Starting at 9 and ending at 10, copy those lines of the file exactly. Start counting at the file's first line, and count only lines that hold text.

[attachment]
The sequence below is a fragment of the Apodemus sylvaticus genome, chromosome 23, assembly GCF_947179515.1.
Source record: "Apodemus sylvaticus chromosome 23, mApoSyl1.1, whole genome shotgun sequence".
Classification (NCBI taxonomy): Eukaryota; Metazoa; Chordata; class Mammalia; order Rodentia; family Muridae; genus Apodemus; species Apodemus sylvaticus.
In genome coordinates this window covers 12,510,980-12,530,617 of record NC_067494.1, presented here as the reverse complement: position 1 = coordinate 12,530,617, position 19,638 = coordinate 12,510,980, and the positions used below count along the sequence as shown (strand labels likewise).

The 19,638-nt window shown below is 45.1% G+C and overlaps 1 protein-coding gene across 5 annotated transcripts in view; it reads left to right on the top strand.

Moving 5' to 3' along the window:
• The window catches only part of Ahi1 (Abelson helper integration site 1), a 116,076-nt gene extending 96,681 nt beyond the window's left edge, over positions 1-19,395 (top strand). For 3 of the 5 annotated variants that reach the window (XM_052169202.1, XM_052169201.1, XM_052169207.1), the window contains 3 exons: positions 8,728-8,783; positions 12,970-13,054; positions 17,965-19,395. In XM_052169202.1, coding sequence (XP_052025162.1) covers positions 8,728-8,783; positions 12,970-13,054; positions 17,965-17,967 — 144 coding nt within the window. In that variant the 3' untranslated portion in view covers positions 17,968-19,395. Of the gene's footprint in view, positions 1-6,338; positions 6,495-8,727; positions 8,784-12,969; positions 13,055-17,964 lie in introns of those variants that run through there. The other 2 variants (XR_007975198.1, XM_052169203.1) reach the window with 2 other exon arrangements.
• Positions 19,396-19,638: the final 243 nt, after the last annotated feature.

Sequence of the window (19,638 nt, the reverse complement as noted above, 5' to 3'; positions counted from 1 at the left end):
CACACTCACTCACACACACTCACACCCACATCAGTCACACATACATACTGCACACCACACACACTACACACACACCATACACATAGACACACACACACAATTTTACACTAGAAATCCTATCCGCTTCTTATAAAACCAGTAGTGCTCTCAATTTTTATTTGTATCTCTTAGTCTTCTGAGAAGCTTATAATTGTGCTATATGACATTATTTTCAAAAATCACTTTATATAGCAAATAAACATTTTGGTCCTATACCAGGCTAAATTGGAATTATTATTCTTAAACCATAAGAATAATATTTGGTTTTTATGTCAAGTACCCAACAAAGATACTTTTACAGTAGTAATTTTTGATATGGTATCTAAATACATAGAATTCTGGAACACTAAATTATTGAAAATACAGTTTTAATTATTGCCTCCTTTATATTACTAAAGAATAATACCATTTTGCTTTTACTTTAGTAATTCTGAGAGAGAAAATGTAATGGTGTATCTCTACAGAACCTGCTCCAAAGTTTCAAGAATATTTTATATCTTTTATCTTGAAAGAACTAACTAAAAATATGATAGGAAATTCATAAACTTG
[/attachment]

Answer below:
Sequence of the window (19,638 nt, the reverse complement as noted above, 5' to 3'; positions counted from 1 at the left end):
CACACTCACTCACACACACTCACACCCACATCAGTCACACATACATACTGCACACCACACACACTACACACACACCATACACATAGACACACACACACAATTTTACACTAGAAATCCTATCCGCTTCTTATAAAACCAGTAGTGCTCTCAATTTTTATTTGTATCTCTTAGTCTTCTGAGAAGCTTATAATTGTGCTATATGACATTATTTTCAAAAATCACTTTATATAGCAAATAAACATTTTGGTCCTATACCAGGCTAAATTGGAATTATTATTCTTAAACCATAAGAATAATATTTGGTTTTTATGTCAAGTACCCAACAAAGATACTTTTACAGTAGTAATTTTTGATATGGTATCTAAATACATAGAATTCTGGAACACTAAATTATTGAAAATACAGTTTTAATTATTGCCTCCTTTATATTACTAAAGAATAATACCATTTTGCTTTTACTTTAGTAATTCTGAGAGAGAAAATGTAATGGTGTATCTCTACAGAACCTGCTCCAAAGTTTCAAGAATATTTTATATCTTTTATCTTGAAAGAACTAACTAAAAATATGATAGGAAATTCATAAACTTG